Today at the House of Bishops Spring Retreat, Bishop John Tarrant spoke about some of the challenges that confront him and his people in the Diocese of South Dakota. The Office of Public Affairs’ release includes this:
Bishop Tarrant spoke of the ministry of the bishop in the midst of the prevalent alcoholism, poverty and trauma among the Native American population in South Dakota. Bishop Tarrant spoke of Jesus’ prediction that his disciples will be persecuted, hated, and killed by all nations. Historically, Native Americans, with and among whom his diocese serves today, have been hated by only one nation, the United States. The bishop spoke of being aware, as he travels in the diocese and makes his pastoral rounds, of the spirit of those peoples, victims of racism, injustice and genocide, and of being aware also of the Spirit of the Creator who never intended these lands to be possessed. “There is an emotional price to be paid for this awareness,” he said.
He said that over 50% of Episcopalians in South Dakota are Lakota, 60% of whom live below the poverty line. Unemployment is as high as 85%. He told several stories of contemporary Lakota women and men in his diocese, modern day Holy Women, Holy Men whose courage, perseverance and amazing generosity in such a difficult context are continually inspiring.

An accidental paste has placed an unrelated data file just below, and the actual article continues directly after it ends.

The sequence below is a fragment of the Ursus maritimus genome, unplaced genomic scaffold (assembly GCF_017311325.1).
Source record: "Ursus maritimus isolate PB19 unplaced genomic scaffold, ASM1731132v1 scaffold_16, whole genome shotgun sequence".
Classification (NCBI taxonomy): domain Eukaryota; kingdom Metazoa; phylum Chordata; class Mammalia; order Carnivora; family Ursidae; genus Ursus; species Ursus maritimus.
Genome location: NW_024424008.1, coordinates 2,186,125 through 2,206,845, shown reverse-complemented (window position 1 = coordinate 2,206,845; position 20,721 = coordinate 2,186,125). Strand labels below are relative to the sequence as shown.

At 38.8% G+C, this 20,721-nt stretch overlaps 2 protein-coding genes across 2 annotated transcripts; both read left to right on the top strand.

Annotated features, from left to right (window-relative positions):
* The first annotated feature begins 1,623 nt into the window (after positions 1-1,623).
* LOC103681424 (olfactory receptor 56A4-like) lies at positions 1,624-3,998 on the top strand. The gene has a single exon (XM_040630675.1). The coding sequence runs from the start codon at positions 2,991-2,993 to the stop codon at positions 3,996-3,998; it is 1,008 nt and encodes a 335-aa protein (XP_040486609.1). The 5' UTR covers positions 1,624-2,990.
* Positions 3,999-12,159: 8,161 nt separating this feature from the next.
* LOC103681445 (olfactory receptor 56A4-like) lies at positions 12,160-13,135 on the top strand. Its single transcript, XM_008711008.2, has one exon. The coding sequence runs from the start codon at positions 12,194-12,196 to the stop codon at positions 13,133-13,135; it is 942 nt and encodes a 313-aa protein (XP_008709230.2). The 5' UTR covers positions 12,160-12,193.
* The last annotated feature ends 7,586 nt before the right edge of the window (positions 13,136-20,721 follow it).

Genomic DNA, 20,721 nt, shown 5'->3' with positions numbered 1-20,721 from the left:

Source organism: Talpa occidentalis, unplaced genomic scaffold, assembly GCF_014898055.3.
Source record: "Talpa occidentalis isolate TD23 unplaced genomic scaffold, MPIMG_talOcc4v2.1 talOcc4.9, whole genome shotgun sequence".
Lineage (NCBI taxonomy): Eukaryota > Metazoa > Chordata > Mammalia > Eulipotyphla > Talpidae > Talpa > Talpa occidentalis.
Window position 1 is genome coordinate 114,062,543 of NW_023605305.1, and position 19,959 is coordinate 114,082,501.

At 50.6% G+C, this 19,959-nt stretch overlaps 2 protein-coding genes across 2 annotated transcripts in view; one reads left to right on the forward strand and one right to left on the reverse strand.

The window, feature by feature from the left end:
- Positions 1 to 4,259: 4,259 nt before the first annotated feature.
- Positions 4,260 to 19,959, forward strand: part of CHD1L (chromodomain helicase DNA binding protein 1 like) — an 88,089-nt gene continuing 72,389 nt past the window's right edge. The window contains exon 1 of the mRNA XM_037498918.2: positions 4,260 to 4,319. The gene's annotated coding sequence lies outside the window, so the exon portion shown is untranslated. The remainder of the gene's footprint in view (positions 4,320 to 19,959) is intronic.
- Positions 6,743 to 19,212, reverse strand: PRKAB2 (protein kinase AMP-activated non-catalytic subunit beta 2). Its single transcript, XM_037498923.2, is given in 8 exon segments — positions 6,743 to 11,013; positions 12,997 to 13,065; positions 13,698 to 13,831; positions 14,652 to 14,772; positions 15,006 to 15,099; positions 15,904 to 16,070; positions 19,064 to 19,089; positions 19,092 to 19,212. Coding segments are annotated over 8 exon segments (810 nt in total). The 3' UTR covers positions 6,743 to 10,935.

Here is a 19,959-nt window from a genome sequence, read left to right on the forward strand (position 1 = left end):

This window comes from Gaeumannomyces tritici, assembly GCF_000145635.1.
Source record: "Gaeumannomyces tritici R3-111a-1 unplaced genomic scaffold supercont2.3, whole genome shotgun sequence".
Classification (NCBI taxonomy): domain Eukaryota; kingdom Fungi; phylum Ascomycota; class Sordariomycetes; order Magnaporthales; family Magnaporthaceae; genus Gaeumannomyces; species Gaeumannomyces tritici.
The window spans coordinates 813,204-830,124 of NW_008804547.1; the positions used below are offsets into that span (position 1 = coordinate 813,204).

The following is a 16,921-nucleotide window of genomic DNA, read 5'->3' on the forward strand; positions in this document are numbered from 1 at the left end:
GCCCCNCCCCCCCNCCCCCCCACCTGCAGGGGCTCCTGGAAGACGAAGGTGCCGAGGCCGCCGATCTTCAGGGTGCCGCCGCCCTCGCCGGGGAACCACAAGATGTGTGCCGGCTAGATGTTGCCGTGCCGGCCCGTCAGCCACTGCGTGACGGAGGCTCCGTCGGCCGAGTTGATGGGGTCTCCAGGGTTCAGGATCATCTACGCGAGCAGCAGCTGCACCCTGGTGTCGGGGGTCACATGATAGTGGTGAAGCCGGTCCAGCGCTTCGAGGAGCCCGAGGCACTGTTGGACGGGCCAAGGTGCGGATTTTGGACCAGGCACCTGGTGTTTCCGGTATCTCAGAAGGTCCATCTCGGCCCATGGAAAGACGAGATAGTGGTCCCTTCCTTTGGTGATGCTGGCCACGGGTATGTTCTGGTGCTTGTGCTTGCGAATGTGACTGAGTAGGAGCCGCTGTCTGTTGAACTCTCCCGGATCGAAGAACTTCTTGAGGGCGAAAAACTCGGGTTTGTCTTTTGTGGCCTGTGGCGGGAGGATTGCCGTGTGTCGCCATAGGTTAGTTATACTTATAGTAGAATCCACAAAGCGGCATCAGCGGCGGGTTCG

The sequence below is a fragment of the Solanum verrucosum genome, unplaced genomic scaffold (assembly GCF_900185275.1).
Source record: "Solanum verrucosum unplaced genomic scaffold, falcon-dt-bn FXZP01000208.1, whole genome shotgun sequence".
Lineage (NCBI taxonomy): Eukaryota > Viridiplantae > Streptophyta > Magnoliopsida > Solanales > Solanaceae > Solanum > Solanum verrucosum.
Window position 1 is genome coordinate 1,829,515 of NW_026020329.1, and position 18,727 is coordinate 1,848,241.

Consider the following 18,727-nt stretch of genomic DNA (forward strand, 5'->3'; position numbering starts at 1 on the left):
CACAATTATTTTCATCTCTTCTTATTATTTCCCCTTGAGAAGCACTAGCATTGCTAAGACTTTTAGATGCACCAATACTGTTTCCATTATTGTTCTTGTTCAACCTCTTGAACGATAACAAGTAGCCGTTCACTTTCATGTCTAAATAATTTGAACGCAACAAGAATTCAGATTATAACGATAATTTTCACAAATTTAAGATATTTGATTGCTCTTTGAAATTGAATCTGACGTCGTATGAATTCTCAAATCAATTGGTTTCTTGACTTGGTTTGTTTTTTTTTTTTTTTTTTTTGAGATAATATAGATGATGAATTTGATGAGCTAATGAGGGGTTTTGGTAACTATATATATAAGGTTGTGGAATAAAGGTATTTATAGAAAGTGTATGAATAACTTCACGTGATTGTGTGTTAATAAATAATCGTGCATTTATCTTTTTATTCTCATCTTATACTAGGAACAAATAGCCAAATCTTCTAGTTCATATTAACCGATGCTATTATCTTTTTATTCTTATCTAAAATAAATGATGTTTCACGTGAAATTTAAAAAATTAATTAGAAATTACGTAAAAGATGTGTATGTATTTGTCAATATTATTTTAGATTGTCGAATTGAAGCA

Bishop Tarrant spoke of feeling, at times, discouraged, angry, and in despair in this situation, but that he did not feel freedom to give in to such feelings. Instead, there is profound inspiration to be found in the witness of such God-imaged people, and we are called not to live out of our feelings but out of our being, called to be present in a hope-filled, loving, respectful, way. “I keep showing up, and when I do, I meet Jesus.” He added that we don’t have all the answers, but that is freeing. He continued that we need to be bold enough to say with conviction that nothing can separate us from the love of God which is ours in Christ Jesus. People who embrace the love of God will never settle for being treated as less than God’s beloved, or expect to live as other than totally dependent on Christ.